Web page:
Further business challenges await
Of course, nothing is perfect in itself. Take the menu, for instance: it has already been revamped twice, and the butler service which featured in the original version has since been scrapped. It was too much of a good thing! But even after the launch there are still challenges around. The last hot summer, for example, completely contradicted the climate study we commissioned before building work began. Now, air conditioning has to be retrofitted in 29 rooms while business continues.
Another challenge is overcoming the inhibition threshold associated with the term “designer hotel”. “Many local residents wouldn't dare enter the Liberty for fear of it being too expensive”, Heiko Hankel explains. “But when they do pluck up the courage, they are positively surprised. You can eat and drink in our restaurant and our bar without it costing an arm and a leg. We now want to refocus our attention on communicating that”.
A rise in the number of bookings proves the strategy to be spot-on. Thanks to a coherent overall concept, the huge experiment has been a success. Now our aim is to ensure continuity, experimenting only with minor tweaks, for example to the menu. We still attach great value to the history of the building, the director stresses: “We will pay special attention to the past and keeping it alive. We simply owe it to the building and its history”.
Further information: www.hotel-liberty.de
A brief history of the building:
The Offenburg prison was commissioned by Leopold, the Grand Duke of Baden, during his reformation of the justice system. The front section of the building was constructed between 1843 and 1845; the rear annex between 1847 and 1849. For the first time, prisoners were given meaningful work to occupy their minds, either outdoors or in their cells. Food for inmates was cooked by the wife of the head warden.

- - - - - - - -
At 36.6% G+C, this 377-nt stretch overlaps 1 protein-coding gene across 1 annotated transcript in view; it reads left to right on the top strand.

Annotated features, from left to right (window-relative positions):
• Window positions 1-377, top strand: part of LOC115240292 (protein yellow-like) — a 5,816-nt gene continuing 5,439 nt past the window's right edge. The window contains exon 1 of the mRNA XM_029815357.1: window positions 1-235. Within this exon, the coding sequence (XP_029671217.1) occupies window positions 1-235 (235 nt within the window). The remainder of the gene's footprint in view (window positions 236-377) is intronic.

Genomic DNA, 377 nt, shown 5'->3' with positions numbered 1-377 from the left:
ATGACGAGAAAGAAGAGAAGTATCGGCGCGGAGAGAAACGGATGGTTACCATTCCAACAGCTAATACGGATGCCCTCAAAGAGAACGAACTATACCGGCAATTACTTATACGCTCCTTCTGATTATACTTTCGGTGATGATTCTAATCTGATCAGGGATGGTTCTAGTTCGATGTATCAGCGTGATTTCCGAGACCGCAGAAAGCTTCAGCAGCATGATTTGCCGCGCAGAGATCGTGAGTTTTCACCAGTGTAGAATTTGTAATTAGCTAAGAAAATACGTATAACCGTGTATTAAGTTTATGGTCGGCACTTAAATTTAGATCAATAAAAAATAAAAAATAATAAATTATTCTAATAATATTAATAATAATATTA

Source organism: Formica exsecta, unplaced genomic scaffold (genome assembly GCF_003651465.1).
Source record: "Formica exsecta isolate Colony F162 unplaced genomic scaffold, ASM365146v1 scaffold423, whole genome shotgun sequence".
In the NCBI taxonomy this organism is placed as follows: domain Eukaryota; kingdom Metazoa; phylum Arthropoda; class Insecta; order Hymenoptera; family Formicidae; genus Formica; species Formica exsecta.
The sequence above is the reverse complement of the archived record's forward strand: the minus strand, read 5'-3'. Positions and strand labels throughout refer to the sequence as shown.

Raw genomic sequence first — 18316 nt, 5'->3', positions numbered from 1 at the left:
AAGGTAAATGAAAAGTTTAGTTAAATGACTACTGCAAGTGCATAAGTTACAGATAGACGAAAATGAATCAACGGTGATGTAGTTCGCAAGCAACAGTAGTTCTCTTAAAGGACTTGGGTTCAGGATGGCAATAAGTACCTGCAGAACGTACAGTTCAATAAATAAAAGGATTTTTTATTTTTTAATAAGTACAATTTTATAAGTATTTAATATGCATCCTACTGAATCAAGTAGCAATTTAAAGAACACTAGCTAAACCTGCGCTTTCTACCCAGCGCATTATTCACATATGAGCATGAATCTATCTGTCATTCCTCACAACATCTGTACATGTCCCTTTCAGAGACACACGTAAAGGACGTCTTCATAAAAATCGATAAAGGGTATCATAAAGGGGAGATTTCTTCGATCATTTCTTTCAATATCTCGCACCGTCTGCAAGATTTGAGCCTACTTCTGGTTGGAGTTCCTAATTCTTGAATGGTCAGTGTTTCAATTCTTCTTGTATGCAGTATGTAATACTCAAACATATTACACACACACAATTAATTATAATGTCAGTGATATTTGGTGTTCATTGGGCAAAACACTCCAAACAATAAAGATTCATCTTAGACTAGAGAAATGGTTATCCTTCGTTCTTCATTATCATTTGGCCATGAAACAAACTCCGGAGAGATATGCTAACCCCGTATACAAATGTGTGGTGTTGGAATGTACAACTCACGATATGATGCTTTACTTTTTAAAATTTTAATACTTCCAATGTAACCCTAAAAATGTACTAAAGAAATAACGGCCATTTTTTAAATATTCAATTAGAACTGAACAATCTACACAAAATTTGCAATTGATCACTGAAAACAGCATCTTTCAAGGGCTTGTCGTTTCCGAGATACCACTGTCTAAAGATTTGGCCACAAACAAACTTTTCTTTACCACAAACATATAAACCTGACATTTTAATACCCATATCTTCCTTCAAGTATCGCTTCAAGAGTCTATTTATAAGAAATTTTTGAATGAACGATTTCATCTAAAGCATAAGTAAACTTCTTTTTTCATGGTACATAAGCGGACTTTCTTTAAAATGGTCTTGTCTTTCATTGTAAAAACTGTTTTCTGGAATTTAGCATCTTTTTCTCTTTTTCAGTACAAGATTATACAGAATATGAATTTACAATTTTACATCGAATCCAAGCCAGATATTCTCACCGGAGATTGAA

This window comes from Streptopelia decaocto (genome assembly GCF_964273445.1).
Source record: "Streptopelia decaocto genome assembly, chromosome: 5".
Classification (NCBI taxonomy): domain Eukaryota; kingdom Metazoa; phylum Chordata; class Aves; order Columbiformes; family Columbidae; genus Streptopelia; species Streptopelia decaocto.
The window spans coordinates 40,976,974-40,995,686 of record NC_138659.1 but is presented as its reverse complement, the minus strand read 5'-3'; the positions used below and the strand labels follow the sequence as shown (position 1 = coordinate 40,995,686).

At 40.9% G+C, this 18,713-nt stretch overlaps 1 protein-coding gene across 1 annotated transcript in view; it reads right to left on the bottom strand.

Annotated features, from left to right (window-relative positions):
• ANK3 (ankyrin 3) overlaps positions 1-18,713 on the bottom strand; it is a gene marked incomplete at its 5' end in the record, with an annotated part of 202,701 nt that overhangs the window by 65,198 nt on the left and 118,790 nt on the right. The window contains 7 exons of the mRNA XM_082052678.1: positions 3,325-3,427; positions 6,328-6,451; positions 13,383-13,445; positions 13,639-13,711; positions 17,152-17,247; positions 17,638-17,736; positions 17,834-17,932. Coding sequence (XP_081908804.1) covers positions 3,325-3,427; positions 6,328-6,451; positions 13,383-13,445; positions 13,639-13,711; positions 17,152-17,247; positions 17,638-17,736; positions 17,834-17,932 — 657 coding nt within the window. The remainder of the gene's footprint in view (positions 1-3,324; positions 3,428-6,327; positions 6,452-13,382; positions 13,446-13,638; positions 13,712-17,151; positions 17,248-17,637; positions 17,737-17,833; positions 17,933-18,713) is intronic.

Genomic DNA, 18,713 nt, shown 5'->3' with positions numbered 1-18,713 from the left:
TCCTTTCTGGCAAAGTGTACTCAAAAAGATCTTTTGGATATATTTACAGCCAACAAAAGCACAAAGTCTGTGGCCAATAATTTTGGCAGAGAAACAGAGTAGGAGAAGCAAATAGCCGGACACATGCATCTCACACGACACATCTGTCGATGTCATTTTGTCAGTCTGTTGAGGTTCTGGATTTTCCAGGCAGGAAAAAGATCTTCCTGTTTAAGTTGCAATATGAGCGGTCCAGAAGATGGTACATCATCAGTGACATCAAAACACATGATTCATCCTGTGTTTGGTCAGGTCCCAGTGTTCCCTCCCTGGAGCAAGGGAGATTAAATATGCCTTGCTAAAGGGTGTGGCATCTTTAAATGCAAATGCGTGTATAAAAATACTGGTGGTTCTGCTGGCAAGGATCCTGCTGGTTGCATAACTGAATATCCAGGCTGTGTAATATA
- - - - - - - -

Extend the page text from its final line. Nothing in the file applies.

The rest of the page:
First half of 20th. century
1929 saw the modernisation of the prison: Electricity, central heating, showers, a wash-basin with running water and a WC was installed in each cell, and a library provided for the edification and education of prisoners. That put paid to chamber pots and the practice of slopping out.
Second half of 20th. century
By 1971, further renovation of the old prison was urgently needed. The old steam heating system, in a state of ill repair, was replaced by oil heating. At the same time, a large, new workroom was created which put an end to cell work. And yet, it was becoming apparent that all efforts were merely a stay of execution.
In view of prison overcrowding and the small size of cells, a new prison was by now unavoidable. In April 2009, a new correctional facility was opened in Offenburg, and the old prison on the Grabenallee closed its gates, bringing to an end a long history. In 2016, after years of planning, work commenced on the carcase of the old building. In September 2017, the Liberty was opened.